The Myth of the Happy Idiot

Are You Too Smart to be Happy?

intelligence and happiness

There’s an unspoken, but often assumed belief that there is an incompatibility between intelligence and happiness. This notion is most aptly conveyed in sitcoms.

You have the overly optimistic and bubbly characters that are loved but not necessarily respected like Edith on All in the Family.

Then there are the exceptionally intelligent characters that are usually played as grumpy, intolerant and pessimistic, like Dr. Gregory House on the show House.

Where did we get this idea that anyone who’s a little too happy must be mentally impaired and the intelligent, are naturally unhappy?

Ignorance is Bliss?

It stems from the well-know phrase “ignorance is bliss”. Of course ignorance and intelligence are not necessarily interchangeable; but there is an assumption that the intelligent person is normally educated.

A further clue revealed itself while I was reading the book The Brain That Changes Itself, by Norman Doidge. He wrote:

"All of us have worries. We worry because we are intelligent beings. Intelligence predicts, that is its essence; the same intelligence that allows us to plan, hope, imagine, and hypothesize also allows us to worry and anticipate negative outcomes."

I love this book, it’s one of my favorites, but perhaps this passage explains how this idea of “happy idiot” moved into our consciousness. We do have the capacity to anticipate glorious futures generating feelings of hope and excitement. We are also capable of imaging nightmarish outcomes producing feelings of worry and dread.

The idea of “happy idiot” came about by the belief that anyone who is too happy must not be intelligent enough to see potential problems. Or, if we’re too Pollyannaish, that we’ll be blindsided by difficulties because we couldn’t imagine a negative outcome. But is our only choice to either be a miserable genius or a happy idiot?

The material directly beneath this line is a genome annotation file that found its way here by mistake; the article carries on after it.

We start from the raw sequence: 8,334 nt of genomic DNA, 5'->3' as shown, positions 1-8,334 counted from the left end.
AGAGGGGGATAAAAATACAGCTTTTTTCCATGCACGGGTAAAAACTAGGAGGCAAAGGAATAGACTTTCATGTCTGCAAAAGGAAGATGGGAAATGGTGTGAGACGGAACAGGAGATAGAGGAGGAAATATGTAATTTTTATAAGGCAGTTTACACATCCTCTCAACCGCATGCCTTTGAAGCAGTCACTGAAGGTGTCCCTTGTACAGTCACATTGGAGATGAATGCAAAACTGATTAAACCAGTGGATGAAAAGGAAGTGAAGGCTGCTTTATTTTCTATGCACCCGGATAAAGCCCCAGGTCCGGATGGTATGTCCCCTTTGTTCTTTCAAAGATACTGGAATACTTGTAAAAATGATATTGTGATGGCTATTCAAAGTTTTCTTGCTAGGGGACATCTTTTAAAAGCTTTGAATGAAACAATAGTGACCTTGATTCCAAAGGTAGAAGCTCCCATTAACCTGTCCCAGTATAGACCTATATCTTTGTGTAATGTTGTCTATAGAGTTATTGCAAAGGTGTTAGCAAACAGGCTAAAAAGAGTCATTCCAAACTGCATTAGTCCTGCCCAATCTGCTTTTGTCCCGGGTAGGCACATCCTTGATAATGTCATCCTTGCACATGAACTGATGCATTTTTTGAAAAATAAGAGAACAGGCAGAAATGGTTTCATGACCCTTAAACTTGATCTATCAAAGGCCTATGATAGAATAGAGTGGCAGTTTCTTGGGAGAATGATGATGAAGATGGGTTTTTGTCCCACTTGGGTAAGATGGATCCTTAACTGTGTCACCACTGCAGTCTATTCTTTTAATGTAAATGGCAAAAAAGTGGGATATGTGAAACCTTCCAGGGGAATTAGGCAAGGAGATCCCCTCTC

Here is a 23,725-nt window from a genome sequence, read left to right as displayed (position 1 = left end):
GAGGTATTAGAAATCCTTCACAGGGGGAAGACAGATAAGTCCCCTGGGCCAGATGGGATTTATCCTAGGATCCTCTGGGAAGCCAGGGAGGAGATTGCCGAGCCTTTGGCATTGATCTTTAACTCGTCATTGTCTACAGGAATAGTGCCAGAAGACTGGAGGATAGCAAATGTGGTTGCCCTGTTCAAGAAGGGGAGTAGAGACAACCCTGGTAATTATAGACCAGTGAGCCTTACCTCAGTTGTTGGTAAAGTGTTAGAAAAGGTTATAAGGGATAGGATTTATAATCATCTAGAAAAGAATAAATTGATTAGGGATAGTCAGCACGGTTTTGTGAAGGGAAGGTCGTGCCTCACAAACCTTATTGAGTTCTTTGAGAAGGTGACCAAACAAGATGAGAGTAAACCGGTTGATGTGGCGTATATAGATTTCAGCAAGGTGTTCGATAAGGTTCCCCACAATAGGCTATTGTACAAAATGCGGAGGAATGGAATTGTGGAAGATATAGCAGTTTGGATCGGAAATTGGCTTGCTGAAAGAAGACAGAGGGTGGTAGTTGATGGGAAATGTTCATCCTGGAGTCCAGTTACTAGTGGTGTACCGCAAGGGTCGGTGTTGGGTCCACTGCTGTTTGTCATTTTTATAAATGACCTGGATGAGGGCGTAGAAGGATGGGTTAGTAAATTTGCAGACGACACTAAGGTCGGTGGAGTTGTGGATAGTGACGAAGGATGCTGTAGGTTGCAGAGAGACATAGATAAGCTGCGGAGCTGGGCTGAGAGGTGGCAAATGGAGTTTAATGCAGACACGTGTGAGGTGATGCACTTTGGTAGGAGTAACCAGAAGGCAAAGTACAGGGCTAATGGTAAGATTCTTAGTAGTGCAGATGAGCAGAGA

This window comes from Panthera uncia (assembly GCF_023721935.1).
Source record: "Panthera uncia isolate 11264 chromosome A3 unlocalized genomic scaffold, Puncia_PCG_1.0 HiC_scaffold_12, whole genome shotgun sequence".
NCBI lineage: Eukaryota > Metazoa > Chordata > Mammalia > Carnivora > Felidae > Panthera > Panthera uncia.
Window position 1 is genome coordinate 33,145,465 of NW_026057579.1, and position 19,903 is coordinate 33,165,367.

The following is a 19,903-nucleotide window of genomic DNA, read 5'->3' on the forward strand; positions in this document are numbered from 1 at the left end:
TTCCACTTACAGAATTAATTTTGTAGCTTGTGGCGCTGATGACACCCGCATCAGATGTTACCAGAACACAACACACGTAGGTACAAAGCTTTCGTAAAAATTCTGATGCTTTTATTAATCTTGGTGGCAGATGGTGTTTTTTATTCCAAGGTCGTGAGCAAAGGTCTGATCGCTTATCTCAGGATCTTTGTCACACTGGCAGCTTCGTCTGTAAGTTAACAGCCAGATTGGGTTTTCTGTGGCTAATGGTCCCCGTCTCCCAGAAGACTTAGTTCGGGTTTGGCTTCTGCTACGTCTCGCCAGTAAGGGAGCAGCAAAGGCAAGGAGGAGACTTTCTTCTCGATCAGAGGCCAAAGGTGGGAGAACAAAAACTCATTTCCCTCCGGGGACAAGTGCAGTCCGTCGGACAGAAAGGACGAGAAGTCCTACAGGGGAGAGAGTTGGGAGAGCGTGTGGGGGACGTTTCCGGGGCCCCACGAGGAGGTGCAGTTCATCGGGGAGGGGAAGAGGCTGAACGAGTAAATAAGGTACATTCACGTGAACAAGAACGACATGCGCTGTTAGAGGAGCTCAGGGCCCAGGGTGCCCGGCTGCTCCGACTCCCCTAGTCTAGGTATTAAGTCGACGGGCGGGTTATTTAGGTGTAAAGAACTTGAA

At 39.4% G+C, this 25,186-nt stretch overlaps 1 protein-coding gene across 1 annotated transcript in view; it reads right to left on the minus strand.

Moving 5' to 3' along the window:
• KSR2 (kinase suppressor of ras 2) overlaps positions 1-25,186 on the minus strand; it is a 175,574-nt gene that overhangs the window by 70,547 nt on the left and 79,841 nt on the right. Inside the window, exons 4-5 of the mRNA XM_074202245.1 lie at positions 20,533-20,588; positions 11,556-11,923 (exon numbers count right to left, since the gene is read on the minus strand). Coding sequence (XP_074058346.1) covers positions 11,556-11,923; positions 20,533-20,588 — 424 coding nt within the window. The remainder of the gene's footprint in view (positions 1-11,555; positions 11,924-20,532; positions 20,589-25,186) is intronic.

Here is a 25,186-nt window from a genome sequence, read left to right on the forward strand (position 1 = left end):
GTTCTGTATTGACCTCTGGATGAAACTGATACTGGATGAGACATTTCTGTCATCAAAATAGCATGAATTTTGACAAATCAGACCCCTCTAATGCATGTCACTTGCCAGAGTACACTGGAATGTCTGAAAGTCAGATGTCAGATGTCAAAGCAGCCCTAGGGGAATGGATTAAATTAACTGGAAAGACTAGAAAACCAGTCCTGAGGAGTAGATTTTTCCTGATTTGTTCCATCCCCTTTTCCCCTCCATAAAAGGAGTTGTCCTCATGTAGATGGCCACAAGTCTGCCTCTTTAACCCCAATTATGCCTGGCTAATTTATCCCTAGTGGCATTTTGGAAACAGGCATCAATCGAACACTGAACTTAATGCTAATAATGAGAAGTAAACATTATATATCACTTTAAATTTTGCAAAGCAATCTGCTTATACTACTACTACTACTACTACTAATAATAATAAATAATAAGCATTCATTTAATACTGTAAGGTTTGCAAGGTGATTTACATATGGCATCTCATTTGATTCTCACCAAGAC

Happiness Does Not Mean Carelessness.

I’m a golfer, and like most players, I play best when I’m at peace and feeling fearless. (Most golfers fear the self-inflicted torture over an errant shot.) One day I decided to experiment and deliberately not care where the ball went. I was curious to see what would happen.

As you might have guessed, it did not go well. But what happened? I was happy! I wasn’t afraid! Why didn’t this peaceful and bold perspective improve my round?

Upon reviewed my game, I noticed I didn’t go through my normal pre-shot routine. I just walked up to the ball and swung. I stopped paying attention to my lie, club selection, and distance calculations. Like many people, I had unconsciously equated fearlessness with carelessness. The next time I played I followed my normal routine and swung freely. The results were much better.

Optimism Does Not Mean Lack of Planning.

My ex-husband is a brilliant project manager. He oversees very complex, multi-million dollar projects. Part of his job is to anticipate problems and negative outcomes. As he puts it, he sees everything that could go wrong and develops contingency plans. Yet, he is incredibly optimistic about the future success of his projects.

They seem like contradictions but they’re not. It is sometimes smart to image the worst and make plans. Being able to see possible problems in the future can be very useful. But doing so doesn’t put you into a never-ending state of an eternal pessimism.

You can build a nest egg AND be optimistic about your financial future. You can buy road-side assistance insurance AND anticipate a joyous, problem-free road trip. You can come up with a Plan B and still be optimistic about Plan A.

Ignorance may be a path to bliss, but it’s not the only path. You can truly be a happy genius.

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No problem can be solved from the same level of consciousness that created it.

- Albert Einstein

Most folks are about as happy as they make up their minds to be.

- Abraham Lincoln